Did the Warriors Really Ruin the NBA?

Written by: Josh Gutbrod


After an impressive road win for Golden State Monday night many fans and analysts alike took to Twitter and other social media to voice frustrations about the reigning champs. The majority of the complaints followed a common theme: Kevin Durant ruined the NBA when he joined the Golden State Warriors.

The “superteam” won 73 games before adding the league’s second-best player. The move formed what is quite possibly the best team in NBA history to date and the Warriors appear well on their way to a second straight title with KD in the mix. Last year’s NBA Finals matchup was a relative joke as the revamped Warriors blew away the Cleveland Cavaliers that came back from 3-1 down to beat them the year before.

The Warriors have only lost three playoff games in Durant’s two seasons in the Bay Area. To put that in perspective, the Cavaliers have lost five playoff games during the past two seasons in the Eastern Conference alone (on top of the four in the defeat to the Warriors). The Houston Rockets, widely regarded as Golden State’s top threat this season, have lost 8 playoff games in the same time frame.

In short, it is true that adding Kevin Durant to a 73 win Warriors team created a monster the likes of which the NBA has not seen for quite some time. What is not true, of course, is that Kevin Durant or the Golden State Warriors ruined the NBA. In fact, the Warriors may be exactly what the NBA needed.

In an era full of tanking for top talent and horrendously functioning front offices (Hey, Orlando) the Warriors represent what happens when you do things the right way. The Warriors never tanked, yet still landed Steph Curry (Round 1, Pick 7, 2009), Klay Thompson (Round 1, Pick 11, 2011), and Draymond Green (Round 2, Pick 35, 2012) through the Draft. What’s more impressive is that those selections were made by two separate general managers. Former general manager Larry Riley selected Curry and Thompson while present general manager Bob Myers selected Green. Myers also selected Harrison Barnes and Festus Ezeli. Both Barnes and Ezeli were key pieces in the pre-Durant title run in 2015.

The Warriors have also gotten quality production from young players such as Ian Clark (undrafted free agent in 2013 , now with New Orleans), Patrick McCaw (Round 2, Pick 38, 2016), Kevon Looney (Round 1, Pick 30, 2015), and Jordan Bell (Round 2, Pick 38, 2017). Many will say it is unfair to credit Golden State for role players such as these who likely benefit greatly from the stars around them. Yet three of the four-star players were drafted by the organization just like the role players. One of them (Green) was even a second-round selection. That type of success in the Draft is remarkable.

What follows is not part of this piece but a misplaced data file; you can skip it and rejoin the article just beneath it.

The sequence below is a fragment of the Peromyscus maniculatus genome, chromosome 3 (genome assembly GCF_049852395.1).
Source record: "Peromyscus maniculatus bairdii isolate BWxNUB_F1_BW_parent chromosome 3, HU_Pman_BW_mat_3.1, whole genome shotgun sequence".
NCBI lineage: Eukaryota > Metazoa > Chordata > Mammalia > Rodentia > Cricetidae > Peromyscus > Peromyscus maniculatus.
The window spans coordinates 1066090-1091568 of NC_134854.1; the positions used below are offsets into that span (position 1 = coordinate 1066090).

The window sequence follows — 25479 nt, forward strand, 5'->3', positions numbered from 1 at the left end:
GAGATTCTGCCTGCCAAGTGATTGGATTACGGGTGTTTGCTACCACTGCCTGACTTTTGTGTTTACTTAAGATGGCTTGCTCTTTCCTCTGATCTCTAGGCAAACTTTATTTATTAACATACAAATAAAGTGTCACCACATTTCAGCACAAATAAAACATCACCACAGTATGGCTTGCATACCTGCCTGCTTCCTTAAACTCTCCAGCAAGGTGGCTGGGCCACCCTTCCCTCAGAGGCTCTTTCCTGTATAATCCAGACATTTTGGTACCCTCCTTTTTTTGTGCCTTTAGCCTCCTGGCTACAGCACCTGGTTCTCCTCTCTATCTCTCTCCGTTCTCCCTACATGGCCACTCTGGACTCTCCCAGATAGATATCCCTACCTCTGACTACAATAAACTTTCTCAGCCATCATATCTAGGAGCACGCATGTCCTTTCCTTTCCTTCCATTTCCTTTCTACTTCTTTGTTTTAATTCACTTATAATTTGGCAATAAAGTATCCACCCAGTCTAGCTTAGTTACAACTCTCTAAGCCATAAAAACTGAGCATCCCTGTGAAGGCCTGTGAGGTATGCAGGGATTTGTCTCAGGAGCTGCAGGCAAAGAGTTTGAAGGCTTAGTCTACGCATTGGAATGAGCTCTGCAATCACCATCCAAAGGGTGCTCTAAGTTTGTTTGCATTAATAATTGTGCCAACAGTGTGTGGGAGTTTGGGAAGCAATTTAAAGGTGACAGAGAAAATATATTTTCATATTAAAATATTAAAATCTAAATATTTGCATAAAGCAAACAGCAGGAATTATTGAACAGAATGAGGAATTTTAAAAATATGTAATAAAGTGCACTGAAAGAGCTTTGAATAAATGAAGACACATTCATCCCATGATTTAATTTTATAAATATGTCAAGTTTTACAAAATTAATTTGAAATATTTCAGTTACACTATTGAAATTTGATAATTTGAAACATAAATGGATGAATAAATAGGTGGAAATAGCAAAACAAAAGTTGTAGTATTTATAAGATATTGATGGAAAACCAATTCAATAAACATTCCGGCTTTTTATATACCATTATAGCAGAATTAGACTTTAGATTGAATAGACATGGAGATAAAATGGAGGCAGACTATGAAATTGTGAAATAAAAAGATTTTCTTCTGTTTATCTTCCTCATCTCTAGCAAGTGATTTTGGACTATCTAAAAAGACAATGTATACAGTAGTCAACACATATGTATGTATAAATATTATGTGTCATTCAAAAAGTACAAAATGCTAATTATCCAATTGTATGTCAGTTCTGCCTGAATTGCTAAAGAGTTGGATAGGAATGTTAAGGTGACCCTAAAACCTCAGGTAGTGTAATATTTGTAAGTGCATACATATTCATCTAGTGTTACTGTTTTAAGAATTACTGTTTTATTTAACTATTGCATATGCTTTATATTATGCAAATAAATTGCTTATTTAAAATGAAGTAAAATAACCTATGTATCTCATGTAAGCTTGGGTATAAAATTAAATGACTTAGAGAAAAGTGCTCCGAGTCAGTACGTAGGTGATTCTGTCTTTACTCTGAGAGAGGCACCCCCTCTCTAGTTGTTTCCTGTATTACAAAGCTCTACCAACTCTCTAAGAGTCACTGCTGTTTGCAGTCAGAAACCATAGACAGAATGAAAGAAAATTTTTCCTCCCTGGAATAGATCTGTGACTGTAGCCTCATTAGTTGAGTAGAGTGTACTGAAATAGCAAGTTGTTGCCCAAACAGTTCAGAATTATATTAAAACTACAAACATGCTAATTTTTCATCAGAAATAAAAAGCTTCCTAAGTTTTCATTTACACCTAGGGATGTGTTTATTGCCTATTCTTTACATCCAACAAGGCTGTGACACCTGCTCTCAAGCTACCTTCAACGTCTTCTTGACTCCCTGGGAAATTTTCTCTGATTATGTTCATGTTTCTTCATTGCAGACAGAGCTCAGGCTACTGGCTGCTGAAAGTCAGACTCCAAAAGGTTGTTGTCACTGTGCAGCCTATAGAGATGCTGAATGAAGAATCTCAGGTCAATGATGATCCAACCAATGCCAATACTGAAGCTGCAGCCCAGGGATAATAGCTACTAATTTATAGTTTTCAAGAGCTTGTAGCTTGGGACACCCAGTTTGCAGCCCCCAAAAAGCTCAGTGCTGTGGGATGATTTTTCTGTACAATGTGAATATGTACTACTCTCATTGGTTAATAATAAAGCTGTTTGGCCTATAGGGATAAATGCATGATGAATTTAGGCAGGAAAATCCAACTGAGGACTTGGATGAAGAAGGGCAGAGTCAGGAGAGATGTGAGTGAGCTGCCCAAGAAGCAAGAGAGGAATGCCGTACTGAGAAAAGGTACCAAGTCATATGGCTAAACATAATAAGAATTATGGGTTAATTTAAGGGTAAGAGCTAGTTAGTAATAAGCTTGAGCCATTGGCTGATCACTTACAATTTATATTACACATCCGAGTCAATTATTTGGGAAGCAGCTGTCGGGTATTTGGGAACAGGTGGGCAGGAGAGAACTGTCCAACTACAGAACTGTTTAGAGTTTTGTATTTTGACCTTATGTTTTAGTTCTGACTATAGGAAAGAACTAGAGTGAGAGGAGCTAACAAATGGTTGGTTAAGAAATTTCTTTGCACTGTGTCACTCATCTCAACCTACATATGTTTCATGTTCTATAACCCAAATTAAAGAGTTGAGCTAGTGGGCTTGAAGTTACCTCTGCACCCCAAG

That Draft success is what people seem to forget rather quickly when considering Golden State. Kevin Durant, albeit a massive addition, was the final piece. He was also the only major piece to arrive via free agency. The Warriors drafted well, saved cap space, and won more than a few trades on their way to assembling the titan that is so polarizing today.

In that sense, the Warriors did not ruin the NBA. If anything, they exposed it. The team never tanked (I think Golden State’s process worked out better), never went all in on a trade for a big name (Stan Van Gundy really made that work in Detroit), and never overspent when the team first flashed potential (things in Portland are really working out well). The organization did everything right. The moves were patient, well-thought-out, and had positive results almost every time. The Warriors front office makes organizations like Orlando and Phoenix look like they should be relegated to the G-League just as much as the players on the court do.

Hate the Warriors all you want when they win. Dynasties bring out that sort of opposition and I am in no way trying to direct hate away from the franchise. Sports are sports and being disliked simply comes with being the best. Still, before declaring that the Warriors ruined the NBA maybe consider that several franchises around the league were already broken. The Detroit Pistons and New York Knicks are not a shell of the franchise’s past because of the Warriors. The Sacramento Kings and Phoenix Suns are not perennial trainwrecks because of the Warriors.

Lastly, it should not be forgotten that Boston is following the Golden State mold and having outstanding success. Never tanked, never went all in on a big trade, never grossly overspent to try and catch lightning in a bottle. The Celtics have drafted extremely well, added legitimate pieces when it made sense to do so, and are now up 1-0 in the Eastern Conference Finals even without their two best players.

Blaming the Warriors for the state of the NBA is a nice cop out for front offices that do things like sign Evan Turner to a 4 year 64 million dollar deal. Maybe fans and analysts alike should take a closer look at their own teams. Take a look at who is calling the shots, and what shots are being called. Golden State did not ruin the NBA. The franchise just operates on Hall of Fame mode in a league where most teams are stuck on Rookie.


  1. I’m not a Golden State fan but are they ruining the NBA ? Hell no. People are jealous at what Golden State has become. How can you be mad at a team that can win games and not have your coach running the team. Granted Phoenix sucked that night but come on .they’ve made the NBA more watchable. I don’t want to see another Golden State and the Lebronettes again though.

    Liked by 1 person

    1. I agree 100% about the jealousy statement. People can’t beat them so instead of working harder they cry that it is unfair. It’s a shame for the NBA. It makes most of the teams look weak. Agree on not wanting to see another Finals rematch as well. It’s time for a fresh reset in Cleveland. – Josh


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